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North Korean hackers exploited a 0Day vulnerability in Google Chrome

By Tom Grant
Published in Smart Devices
March 18, 2022
1 min read

Criminals used the vulnerability to attack the media, IT companies, cryptocurrency and financial organizations.

North Korean hackers have exploited a zero-day vulnerability to remotely execute code in the Google Chrome browser in attacks on media, IT companies, cryptocurrencies and financial institutions.

Google’s Threat Analysis Group (TAG) team has linked two malicious campaigns exploiting the CVE-2022-0609 vulnerability to two groups backed by the North Korean government.

Cybercriminals sent out emails to potential victims, tricked them into visiting fake sites or compromised legitimate websites that eventually activated a set of exploits for CVE-2022-0609.

Google TAG discovered the campaign on February 10 of this year and fixed a vulnerability in a Google Chrome emergency update four days later. The earliest signs of exploitation of the zero-day vulnerability were discovered on January 4, 2022.

One of the two North Korean groups attacked more than 250 people working in 10 different media outlets, domain registrars, hosting providers and software providers. According to experts, this activity coincides with the North Korean cyber espionage campaign Operation Dream Job, described in detail by Clear Sky researchers in August 2020.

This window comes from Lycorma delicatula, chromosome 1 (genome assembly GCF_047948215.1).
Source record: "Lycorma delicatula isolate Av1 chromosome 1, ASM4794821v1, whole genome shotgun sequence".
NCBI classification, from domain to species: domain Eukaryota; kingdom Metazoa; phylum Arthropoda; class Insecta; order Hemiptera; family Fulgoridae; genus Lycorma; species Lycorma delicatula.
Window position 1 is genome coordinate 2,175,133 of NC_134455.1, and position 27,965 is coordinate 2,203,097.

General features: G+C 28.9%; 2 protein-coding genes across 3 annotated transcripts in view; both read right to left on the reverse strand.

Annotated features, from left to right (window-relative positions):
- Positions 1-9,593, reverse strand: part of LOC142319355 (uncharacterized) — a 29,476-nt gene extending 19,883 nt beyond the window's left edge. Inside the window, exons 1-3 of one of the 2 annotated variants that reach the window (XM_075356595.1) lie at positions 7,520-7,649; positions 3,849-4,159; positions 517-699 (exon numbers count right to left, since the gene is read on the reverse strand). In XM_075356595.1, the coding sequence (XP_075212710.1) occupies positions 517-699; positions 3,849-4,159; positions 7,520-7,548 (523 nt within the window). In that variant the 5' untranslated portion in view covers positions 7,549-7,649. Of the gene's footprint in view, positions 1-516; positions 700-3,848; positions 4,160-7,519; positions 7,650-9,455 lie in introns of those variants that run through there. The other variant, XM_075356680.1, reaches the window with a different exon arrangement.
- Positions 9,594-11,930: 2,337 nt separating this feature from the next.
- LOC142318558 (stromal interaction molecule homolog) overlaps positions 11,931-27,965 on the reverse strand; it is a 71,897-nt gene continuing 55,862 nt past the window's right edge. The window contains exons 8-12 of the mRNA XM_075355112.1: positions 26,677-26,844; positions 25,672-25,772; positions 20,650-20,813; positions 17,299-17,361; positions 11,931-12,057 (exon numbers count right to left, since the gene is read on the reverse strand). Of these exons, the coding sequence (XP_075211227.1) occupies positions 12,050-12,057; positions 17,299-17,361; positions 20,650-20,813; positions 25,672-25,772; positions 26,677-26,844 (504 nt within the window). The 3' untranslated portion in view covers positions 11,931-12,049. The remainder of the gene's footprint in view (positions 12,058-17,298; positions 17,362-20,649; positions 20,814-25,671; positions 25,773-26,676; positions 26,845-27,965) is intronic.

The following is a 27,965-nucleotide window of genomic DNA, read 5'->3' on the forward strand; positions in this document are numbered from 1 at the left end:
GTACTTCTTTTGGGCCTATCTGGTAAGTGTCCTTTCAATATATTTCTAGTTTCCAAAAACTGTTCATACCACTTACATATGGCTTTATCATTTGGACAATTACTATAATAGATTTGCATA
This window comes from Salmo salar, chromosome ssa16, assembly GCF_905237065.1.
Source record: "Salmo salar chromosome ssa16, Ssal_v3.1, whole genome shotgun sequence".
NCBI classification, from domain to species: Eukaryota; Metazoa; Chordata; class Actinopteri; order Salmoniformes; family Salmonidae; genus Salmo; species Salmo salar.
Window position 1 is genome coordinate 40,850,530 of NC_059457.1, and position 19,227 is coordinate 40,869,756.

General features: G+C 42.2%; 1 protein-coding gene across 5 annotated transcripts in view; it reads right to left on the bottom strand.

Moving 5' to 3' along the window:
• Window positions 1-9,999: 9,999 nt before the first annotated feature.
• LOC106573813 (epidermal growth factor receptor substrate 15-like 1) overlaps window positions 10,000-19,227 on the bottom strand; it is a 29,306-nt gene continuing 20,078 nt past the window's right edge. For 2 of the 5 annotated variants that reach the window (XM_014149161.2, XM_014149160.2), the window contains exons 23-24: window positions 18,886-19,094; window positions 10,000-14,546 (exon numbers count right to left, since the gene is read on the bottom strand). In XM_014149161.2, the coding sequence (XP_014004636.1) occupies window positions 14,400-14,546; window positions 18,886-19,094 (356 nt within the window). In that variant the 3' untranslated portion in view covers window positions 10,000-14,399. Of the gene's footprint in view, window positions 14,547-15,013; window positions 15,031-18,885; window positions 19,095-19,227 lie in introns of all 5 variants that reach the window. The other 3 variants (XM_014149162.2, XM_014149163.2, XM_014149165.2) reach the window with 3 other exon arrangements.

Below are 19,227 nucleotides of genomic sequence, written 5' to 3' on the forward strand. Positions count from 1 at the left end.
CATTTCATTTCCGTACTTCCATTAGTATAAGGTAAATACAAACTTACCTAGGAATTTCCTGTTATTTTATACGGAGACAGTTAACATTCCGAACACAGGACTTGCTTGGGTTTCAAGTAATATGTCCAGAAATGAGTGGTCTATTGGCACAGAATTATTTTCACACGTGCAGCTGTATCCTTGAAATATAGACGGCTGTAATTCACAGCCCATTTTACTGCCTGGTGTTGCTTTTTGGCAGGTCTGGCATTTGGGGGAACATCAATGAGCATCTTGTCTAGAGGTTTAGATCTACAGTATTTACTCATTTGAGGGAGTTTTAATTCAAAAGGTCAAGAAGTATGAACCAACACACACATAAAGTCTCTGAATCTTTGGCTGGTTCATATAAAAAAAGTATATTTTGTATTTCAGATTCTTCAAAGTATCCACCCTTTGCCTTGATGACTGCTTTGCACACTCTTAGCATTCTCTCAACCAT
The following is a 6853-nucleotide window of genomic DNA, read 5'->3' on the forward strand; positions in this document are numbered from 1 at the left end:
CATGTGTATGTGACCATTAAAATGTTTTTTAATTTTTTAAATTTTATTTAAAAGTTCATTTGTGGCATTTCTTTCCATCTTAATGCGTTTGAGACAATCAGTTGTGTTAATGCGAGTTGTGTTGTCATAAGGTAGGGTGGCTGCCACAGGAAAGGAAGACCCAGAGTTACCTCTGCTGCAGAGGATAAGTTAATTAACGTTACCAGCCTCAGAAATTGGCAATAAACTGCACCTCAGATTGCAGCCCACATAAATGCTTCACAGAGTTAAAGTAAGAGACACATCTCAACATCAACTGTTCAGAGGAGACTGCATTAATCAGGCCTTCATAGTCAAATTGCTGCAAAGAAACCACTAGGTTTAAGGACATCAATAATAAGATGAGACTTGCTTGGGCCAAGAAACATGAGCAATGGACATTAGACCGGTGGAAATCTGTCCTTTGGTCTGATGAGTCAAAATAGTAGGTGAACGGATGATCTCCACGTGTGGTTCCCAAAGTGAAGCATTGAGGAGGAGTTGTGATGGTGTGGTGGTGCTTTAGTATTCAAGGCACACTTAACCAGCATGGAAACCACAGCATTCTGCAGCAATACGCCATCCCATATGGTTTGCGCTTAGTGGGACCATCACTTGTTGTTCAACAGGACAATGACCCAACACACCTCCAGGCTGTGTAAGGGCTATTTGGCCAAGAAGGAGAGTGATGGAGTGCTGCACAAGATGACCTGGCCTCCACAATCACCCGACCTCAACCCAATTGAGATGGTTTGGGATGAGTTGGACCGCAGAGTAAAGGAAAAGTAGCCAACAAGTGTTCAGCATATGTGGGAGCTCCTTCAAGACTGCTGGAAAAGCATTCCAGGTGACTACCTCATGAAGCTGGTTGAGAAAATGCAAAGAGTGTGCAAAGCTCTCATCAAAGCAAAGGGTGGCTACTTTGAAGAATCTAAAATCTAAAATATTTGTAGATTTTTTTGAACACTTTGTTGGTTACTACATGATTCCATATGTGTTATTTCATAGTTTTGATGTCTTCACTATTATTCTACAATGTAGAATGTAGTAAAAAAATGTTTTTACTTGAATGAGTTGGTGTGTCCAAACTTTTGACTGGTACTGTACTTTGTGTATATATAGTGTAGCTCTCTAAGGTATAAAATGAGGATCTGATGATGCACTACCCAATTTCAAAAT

The second campaign targeted more than 85 users in the cryptocurrency and financial technology industries and is linked to the group behind AppleJeus’ operation. The perpetrators’ actions included compromising at least two legitimate fintech websites and posting hidden iframes to activate a set of exploits. In other cases, experts found fake sites set up to distribute Cryptocurrency Trojan applications.

The attackers integrated a number of protective features that made it more difficult to recover several stages of the exploit necessary to compromise targets. For example, an iframe with a reference to a set of exploits was served at a certain time, some targets received unique identifiers, each stage of the set was encrypted (including client responses), and the transition to the next stages of the attack depended on the success of the previous one.

Researchers have found evidence that North Korean hackers were not only interested in Google Chrome users. The criminals also checked users of the Safari and Mozilla Firefox browsers, sending them special links to servers controlled by intruders.


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Tom Grant

Tom Grant

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